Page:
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Pesticides  

Are pesticides dangerous? Can they damage my body?

Since 1962, when Rachel Carson’s book, Silent Spring, first exposed the hazards of DDT to the public, scientists have uncovered more and more information about the dangers pesticides pose to animals and humans.

Unfortunately, people are trusting. We assume that pesticides have undergone lengthy testing by the government before being cleared for use. But this is not the case. Instead, the government accepts the minimal testing done by the manufacturers themselves. Thousands of people have to become sick before the government will even begin to rethink its approval of chemicals used in pesticides (chemicals used to kill insects and other pests) and herbicides (weed killers).

Contrary to what manufacturers of lawn and garden products tell their customers, herbicides and pesticides are not “perfectly safe.” These chemicals are broad-spectrum biocides (chemicals that can kill living things). Therefore, it is the chemical nature of these chemicals to harm organisms other than the targeted insects, other pests, and weeds. Unfortunately, the other organisms include homeowners, their families, neighbors, and pets.

The pesticide/herbicide industry downplays this by arguing that the chemicals in the products are extremely diluted. However, the pesticide/herbicide industry does not mention that these chemicals are extremely toxic even in very small amounts.

Pesticide/herbicide companies also don’t disclose everything that is in their products. Many components are labeled “inert,” which keeps the manufacturer from having to list all the specific chemicals on the product label. “Inert” does not mean harmless. Benzene and xylene are frequently labeled inert compounds, but these chemicals often are far more toxic than the chemicals listed on the label in pesticides and herbicides.

Another common misconception is that pesticides, such as sumithrin, are safer, because they are made from chrysanthemum flowers. Not true! Sumithrin belongs to a class of pesticides known as pyrethroids, which are synthetic analogs of compounds found in chrysanthemums and dandelions. Pyrethroids are not natural. In fact, pyrethroids are toxic to the endocrine system (including the thyroid) and the immune system.

Pyrethroids disrupt the body’s natural hormonal balance, elevating levels of estrogen in women. A study at the Mount Sinai School of Medicine that was published in the peer-reviewed journal Environmental Health Perspectives (March 1999, Vol. 107 [Issue 3]), found: “Pyrethroids should be considered to be hormone disruptors, and their potential to affect endocrine function in humans and wildlife should be investigated.” The study indicated that these pesticides interfere with the endocrine system by mimicking the effects of estrogen. Exposure to higher levels of estrogen is known to increase a woman’s risk of breast cancer.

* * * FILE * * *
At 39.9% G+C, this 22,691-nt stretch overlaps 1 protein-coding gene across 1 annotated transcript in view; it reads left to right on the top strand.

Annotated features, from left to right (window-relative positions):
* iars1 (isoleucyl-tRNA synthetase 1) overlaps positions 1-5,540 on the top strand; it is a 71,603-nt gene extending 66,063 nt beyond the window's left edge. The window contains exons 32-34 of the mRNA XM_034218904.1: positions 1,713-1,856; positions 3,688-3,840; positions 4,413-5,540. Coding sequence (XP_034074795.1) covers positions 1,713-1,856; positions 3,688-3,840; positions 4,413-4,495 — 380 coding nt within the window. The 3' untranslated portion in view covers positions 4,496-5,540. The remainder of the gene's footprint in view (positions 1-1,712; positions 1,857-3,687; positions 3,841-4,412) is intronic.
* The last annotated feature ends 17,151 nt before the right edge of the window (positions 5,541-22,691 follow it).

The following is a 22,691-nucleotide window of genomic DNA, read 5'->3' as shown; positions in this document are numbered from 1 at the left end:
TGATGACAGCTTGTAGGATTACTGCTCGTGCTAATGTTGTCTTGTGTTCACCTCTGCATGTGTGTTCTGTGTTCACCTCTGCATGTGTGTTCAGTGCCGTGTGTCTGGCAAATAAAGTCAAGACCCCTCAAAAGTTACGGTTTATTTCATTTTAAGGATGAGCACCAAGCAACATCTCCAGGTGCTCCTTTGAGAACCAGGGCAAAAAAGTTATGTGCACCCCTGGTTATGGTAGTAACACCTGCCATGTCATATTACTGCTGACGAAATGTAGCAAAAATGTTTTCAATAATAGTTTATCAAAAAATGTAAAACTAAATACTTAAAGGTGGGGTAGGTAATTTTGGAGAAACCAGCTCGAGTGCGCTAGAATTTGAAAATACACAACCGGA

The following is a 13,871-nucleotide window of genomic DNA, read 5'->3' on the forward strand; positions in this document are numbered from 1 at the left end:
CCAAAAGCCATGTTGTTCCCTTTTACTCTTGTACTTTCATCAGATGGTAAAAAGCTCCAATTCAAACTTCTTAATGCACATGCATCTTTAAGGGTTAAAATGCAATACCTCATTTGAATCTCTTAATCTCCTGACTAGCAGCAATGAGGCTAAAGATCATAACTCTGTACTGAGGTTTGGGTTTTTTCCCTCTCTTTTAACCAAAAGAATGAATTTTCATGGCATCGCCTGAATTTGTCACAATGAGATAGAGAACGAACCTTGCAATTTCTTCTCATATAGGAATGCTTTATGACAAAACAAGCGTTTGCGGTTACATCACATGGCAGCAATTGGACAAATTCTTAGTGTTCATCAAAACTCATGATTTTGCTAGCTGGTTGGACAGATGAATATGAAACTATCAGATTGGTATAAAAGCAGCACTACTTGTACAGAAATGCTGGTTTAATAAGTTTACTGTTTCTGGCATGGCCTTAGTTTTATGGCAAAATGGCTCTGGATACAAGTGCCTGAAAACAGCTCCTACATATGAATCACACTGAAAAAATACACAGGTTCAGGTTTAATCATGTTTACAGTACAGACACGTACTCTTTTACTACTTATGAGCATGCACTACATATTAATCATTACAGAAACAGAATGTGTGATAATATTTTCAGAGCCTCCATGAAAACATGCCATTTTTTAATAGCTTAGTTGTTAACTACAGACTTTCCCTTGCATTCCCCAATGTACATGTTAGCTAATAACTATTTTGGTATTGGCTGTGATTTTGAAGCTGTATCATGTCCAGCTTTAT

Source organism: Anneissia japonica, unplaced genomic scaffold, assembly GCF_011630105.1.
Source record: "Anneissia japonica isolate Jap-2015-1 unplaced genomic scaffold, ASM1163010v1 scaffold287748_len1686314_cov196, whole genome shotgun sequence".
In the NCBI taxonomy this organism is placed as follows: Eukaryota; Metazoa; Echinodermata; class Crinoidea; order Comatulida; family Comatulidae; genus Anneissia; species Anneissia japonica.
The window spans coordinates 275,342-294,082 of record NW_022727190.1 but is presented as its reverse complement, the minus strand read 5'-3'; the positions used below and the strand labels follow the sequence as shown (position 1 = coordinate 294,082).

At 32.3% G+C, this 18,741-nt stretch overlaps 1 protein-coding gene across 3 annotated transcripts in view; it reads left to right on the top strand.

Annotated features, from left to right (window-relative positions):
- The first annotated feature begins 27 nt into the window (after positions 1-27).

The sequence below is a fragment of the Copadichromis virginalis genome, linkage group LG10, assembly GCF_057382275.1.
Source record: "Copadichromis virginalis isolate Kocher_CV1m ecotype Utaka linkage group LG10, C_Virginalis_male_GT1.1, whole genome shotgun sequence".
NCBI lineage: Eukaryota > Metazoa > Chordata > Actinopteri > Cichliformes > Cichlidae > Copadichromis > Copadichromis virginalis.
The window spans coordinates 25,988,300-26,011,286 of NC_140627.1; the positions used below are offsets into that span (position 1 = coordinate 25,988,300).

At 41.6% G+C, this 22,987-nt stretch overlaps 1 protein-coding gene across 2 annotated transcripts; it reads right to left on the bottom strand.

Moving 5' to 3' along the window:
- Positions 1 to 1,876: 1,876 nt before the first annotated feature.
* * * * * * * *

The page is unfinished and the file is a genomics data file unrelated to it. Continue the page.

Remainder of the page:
Pesticides float in the air and eventually settle. In the Antarctic region alone, there are 2.4 million pounds of DDT that has accumulated over the years. Pesticides are easily tracked indoors where they are inhaled or absorbed through the skin.
Pesticides attack essential organ systems, including the central nervous system. Symptoms of pesticide poisoning — including headaches, nausea, fever, breathing difficulties, muscle pain, tissue swelling, sore nose, eye pains, incontinence, numbness in the hands and feet, anxiety and sleep disorders — are very mundane, and are often misdiagnosed as allergies or the flu. Longer-term consequences of pesticide exposure include neurological damage, memory loss, suicidal depression, liver and kidney dysfunction, infertility, and cancer.

The National Academy of Sciences reported that at least 1 out of 7 people are significantly harmed by pesticide exposure each year. As Catherine Karr, a toxicologist from the National Coalition Against the Misuse of Pesticides, points out, more and more people are beginning to “link feeling terrible with the fact the neighbors had the lawn sprayed the day before.”

Consider some of the troubling findings linking pesticides and cancer:

  • According to the Environmental Protection Agency (EPA), 95% of the pesticides used on residential lawns are possible or probable carcinogens


  • In 1989, the National Cancer Institute reported that children develop leukemia 6 times more often when pesticides are used around their homes


  • The American Journal of Epidemiology found that more children with brain tumors and other cancers had been exposed to insecticides than had healthy children


  • Studies by the National Cancer Institute and medical researchers elsewhere have discovered a definite link between fatal non-Hodgkins lymphoma (NHL) and exposure to triazine herbicides (like Atrazine), phenoxyacetic herbicides (2,4-D), organophosphate insecticides (Diazinon), fungicides, and fumigants; all of which have uses as lawn chemicals. Environmental exposure to these chemicals may be an important contributing factor to the 50% rise in NHL observed over the past ten years in the U.S. population. Studies of farmers who once used these herbicides and pesticides found alarmingly high numbers of NHL, especially in the farmers who didn't wear protective clothing. These findings also prove the theory that most danger from herbicides and pesticides come through dermal (skin) absorption, not ingestion.


  • A University of Iowa study of golf course superintendents found abnormally high rates of death due to cancer of the brain, large intestine, and prostate gland. Other experts are beginning to link golfers, and non-golfers who live near fairways, with these same cancers.



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